Bioremediation and Biorecovery
Our lab is interested in establishing new bacterial systems for synthetic biology to enable us to degrade persistent environmental pollutants, or ideally upcycle them into high-value biomolecules. Our main targets are synthetic rubber, plastics and long-chain hydrocarbons, and Persistent Organic Pollutants (POPs) such as dioxins and polychlorinated biphenyls - all of which have a large environmental footprint in the state of Texas. Many Actinobacteria can naturally metabolize many of the these compounds and are genetically tractable hosts for the production of high-value products like terpenes, making them excellent candidates for strain engineering and bioremediation. Using an automated high-throughput screening platform, we are working in collaboration with Army Research Labs South (ARL-South) and local community partners in the Houston metropolitan area to isolate, characterize, and engineer interesting environmental Actinobacteria.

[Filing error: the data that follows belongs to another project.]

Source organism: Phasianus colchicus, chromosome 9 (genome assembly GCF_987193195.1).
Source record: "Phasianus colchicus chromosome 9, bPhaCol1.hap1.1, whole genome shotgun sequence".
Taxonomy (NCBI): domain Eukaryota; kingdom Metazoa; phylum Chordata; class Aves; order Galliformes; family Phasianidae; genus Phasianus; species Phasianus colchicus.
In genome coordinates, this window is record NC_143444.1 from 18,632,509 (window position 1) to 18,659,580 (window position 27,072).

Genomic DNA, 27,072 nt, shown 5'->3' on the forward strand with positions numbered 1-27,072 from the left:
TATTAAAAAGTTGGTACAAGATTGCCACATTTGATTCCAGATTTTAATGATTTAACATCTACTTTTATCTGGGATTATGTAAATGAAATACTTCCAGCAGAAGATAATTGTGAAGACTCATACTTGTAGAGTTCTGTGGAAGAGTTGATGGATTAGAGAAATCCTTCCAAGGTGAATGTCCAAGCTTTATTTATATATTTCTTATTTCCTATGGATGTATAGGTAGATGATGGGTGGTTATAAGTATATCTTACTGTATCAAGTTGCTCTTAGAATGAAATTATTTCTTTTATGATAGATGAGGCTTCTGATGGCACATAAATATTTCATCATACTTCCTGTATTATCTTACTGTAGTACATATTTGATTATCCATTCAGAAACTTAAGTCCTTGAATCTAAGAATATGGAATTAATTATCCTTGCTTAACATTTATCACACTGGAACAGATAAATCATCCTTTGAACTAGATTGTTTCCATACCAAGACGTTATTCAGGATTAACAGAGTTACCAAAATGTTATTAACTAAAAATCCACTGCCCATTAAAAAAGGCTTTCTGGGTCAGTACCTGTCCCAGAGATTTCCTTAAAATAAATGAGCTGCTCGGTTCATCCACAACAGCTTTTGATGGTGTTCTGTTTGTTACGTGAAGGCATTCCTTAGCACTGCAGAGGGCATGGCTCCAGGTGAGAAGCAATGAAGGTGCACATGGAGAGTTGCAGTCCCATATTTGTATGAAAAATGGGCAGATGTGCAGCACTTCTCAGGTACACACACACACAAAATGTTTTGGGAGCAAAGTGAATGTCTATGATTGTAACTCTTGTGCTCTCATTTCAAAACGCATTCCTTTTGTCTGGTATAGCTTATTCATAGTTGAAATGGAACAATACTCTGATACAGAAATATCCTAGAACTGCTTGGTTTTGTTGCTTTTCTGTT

In addition to bioremediation, we are investigating the biochemistry of environmental microorganisms with the potential for biorecovery of metals from non-traditional sources, such as electronic waste. Developing environmentally friendly and cost effective methods for metal recovery from waste and industrial byproducts will play an important role in securing the supply of these materials in the face of increasing global demand.